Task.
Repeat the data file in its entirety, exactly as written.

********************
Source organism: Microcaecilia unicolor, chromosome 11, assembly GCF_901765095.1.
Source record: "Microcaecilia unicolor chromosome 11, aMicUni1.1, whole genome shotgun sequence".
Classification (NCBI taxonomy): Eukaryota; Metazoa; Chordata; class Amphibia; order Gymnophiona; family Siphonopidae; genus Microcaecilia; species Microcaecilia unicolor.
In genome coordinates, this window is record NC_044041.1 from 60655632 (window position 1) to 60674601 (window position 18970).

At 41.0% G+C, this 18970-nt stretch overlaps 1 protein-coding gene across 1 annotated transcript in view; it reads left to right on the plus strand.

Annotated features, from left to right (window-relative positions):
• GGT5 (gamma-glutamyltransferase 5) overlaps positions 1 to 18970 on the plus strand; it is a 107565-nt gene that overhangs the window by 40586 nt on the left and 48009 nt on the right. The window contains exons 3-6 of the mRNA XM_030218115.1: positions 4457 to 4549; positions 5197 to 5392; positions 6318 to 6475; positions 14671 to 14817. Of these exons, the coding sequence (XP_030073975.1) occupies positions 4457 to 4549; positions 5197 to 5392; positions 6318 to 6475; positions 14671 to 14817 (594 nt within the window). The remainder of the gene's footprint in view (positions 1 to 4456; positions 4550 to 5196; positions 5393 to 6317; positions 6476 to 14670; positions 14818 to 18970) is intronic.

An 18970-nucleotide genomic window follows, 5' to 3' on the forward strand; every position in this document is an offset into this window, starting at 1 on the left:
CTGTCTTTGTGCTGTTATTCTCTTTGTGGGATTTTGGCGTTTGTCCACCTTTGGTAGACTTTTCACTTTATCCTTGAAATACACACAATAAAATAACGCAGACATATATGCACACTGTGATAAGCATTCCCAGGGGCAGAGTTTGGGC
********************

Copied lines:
Source organism: Microcaecilia unicolor, chromosome 11, assembly GCF_901765095.1.
Source record: "Microcaecilia unicolor chromosome 11, aMicUni1.1, whole genome shotgun sequence".
Classification (NCBI taxonomy): Eukaryota; Metazoa; Chordata; class Amphibia; order Gymnophiona; family Siphonopidae; genus Microcaecilia; species Microcaecilia unicolor.
In genome coordinates, this window is record NC_044041.1 from 60655632 (window position 1) to 60674601 (window position 18970).

At 41.0% G+C, this 18970-nt stretch overlaps 1 protein-coding gene across 1 annotated transcript in view; it reads left to right on the plus strand.

Annotated features, from left to right (window-relative positions):
• GGT5 (gamma-glutamyltransferase 5) overlaps positions 1 to 18970 on the plus strand; it is a 107565-nt gene that overhangs the window by 40586 nt on the left and 48009 nt on the right. The window contains exons 3-6 of the mRNA XM_030218115.1: positions 4457 to 4549; positions 5197 to 5392; positions 6318 to 6475; positions 14671 to 14817. Of these exons, the coding sequence (XP_030073975.1) occupies positions 4457 to 4549; positions 5197 to 5392; positions 6318 to 6475; positions 14671 to 14817 (594 nt within the window). The remainder of the gene's footprint in view (positions 1 to 4456; positions 4550 to 5196; positions 5393 to 6317; positions 6476 to 14670; positions 14818 to 18970) is intronic.

An 18970-nucleotide genomic window follows, 5' to 3' on the forward strand; every position in this document is an offset into this window, starting at 1 on the left:
CTGTCTTTGTGCTGTTATTCTCTTTGTGGGATTTTGGCGTTTGTCCACCTTTGGTAGACTTTTCACTTTATCCTTGAAATACACACAATAAAATAACGCAGACATATATGCACACTGTGATAAGCATTCCCAGGGGCAGAGTTTGGGC